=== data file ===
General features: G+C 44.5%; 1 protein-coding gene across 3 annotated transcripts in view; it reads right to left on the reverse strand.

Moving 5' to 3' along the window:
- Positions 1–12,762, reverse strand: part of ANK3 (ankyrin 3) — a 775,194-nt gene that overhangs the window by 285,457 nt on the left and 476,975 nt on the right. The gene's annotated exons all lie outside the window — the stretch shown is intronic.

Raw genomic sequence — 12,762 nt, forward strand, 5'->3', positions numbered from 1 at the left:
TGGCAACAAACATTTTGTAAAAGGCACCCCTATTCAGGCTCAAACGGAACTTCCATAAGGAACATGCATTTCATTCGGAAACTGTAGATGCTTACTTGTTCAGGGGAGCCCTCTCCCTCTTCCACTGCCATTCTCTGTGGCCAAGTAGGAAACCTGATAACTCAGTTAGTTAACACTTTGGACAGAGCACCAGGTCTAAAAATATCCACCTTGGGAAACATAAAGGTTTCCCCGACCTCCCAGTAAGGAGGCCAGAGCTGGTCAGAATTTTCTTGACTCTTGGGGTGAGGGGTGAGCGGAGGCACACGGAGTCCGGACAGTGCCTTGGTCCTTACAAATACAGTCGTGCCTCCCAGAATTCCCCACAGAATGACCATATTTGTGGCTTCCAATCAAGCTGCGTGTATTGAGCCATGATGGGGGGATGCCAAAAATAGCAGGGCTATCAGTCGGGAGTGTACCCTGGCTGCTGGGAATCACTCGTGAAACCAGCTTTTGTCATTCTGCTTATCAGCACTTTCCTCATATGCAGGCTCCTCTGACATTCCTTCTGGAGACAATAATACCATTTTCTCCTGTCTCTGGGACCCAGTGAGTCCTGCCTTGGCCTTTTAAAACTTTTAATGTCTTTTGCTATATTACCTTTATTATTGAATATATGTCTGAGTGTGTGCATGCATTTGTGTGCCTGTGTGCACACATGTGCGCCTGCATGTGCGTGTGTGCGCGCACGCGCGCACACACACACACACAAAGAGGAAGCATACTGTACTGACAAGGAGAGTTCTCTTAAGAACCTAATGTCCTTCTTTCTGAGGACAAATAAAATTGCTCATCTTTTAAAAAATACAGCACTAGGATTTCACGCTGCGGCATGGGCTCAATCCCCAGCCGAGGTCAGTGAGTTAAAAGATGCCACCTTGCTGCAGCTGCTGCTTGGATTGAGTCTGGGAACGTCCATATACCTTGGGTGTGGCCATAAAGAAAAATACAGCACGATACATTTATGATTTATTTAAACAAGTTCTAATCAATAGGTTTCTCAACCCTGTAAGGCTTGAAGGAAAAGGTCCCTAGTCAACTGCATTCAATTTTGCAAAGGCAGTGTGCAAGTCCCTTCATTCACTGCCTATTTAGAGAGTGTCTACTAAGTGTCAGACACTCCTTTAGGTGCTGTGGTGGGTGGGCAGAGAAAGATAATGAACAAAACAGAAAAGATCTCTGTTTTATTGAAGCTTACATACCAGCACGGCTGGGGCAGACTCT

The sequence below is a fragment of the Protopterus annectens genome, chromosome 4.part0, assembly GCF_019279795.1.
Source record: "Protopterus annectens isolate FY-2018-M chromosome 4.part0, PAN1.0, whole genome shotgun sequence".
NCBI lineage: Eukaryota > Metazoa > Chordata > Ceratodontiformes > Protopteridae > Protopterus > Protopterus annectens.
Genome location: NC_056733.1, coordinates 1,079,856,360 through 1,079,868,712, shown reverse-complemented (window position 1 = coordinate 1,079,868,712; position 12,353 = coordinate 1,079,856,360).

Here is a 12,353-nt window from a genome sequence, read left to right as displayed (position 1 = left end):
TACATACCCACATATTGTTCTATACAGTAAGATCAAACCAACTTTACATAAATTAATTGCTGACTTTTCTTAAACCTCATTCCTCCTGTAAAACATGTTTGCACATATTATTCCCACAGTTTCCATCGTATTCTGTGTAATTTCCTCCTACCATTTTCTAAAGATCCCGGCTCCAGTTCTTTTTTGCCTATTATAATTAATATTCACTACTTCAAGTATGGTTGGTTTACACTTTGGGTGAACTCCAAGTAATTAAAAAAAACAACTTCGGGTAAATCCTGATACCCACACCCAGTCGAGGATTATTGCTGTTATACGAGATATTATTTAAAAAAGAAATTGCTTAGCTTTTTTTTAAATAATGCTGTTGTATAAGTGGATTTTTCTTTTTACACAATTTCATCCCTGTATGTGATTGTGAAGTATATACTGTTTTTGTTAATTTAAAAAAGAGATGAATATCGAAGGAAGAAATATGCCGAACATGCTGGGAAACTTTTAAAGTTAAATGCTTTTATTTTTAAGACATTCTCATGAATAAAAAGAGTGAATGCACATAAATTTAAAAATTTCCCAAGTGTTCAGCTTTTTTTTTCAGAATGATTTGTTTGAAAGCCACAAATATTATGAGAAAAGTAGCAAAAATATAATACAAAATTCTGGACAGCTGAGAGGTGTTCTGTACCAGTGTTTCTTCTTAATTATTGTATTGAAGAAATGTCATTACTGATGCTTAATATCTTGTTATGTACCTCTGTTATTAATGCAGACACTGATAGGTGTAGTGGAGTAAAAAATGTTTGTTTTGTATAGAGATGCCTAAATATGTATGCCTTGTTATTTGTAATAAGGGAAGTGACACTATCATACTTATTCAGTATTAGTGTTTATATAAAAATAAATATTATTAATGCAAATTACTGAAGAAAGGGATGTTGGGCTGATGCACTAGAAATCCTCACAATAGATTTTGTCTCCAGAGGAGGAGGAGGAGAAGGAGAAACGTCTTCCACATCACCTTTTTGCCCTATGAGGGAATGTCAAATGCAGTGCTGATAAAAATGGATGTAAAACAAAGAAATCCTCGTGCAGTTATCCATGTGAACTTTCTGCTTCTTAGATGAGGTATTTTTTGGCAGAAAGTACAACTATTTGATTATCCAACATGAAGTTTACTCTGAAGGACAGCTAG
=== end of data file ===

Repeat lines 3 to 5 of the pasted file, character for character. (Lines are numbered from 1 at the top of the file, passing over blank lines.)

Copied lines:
- Positions 1–12,762, reverse strand: part of ANK3 (ankyrin 3) — a 775,194-nt gene that overhangs the window by 285,457 nt on the left and 476,975 nt on the right. The gene's annotated exons all lie outside the window — the stretch shown is intronic.

Raw genomic sequence — 12,762 nt, forward strand, 5'->3', positions numbered from 1 at the left:
TGGCAACAAACATTTTGTAAAAGGCACCCCTATTCAGGCTCAAACGGAACTTCCATAAGGAACATGCATTTCATTCGGAAACTGTAGATGCTTACTTGTTCAGGGGAGCCCTCTCCCTCTTCCACTGCCATTCTCTGTGGCCAAGTAGGAAACCTGATAACTCAGTTAGTTAACACTTTGGACAGAGCACCAGGTCTAAAAATATCCACCTTGGGAAACATAAAGGTTTCCCCGACCTCCCAGTAAGGAGGCCAGAGCTGGTCAGAATTTTCTTGACTCTTGGGGTGAGGGGTGAGCGGAGGCACACGGAGTCCGGACAGTGCCTTGGTCCTTACAAATACAGTCGTGCCTCCCAGAATTCCCCACAGAATGACCATATTTGTGGCTTCCAATCAAGCTGCGTGTATTGAGCCATGATGGGGGGATGCCAAAAATAGCAGGGCTATCAGTCGGGAGTGTACCCTGGCTGCTGGGAATCACTCGTGAAACCAGCTTTTGTCATTCTGCTTATCAGCACTTTCCTCATATGCAGGCTCCTCTGACATTCCTTCTGGAGACAATAATACCATTTTCTCCTGTCTCTGGGACCCAGTGAGTCCTGCCTTGGCCTTTTAAAACTTTTAATGTCTTTTGCTATATTACCTTTATTATTGAATATATGTCTGAGTGTGTGCATGCATTTGTGTGCCTGTGTGCACACATGTGCGCCTGCATGTGCGTGTGTGCGCGCACGCGCGCACACACACACACACAAAGAGGAAGCATACTGTACTGACAAGGAGAGTTCTCTTAAGAACCTAATGTCCTTCTTTCTGAGGACAAATAAAATTGCTCATCTTTTAAAAAATACAGCACTAGGATTTCACGCTGCGGCATGGGCTCAATCCCCAGCCGAGGTCAGTGAGTTAAAAGATGCCACCTTGCTGCAGCTGCTGCTTGGATTGAGTCTGGGAACGTCCATATACCTTGGGTGTGGCCATAAAGAAAAATACAGCACGATACATTTATGATTTATTTAAACAAGTTCTAATCAATAGGTTTCTCAACCCTGTAAGGCTTGAAGGAAAAGGTCCCTAGTCAACTGCATTCAATTTTGCAAAGGCAGTGTGCAAGTCCCTTCATTCACTGCCTATTTAGAGAGTGTCTACTAAGTGTCAGACACTCCTTTAGGTGCTGTGGTGGGTGGGCAGAGAAAGATAATGAACAAAACAGAAAAGATCTCTGTTTTATTGAAGCTTACATACCAGCACGGCTGGGGCAGACTCT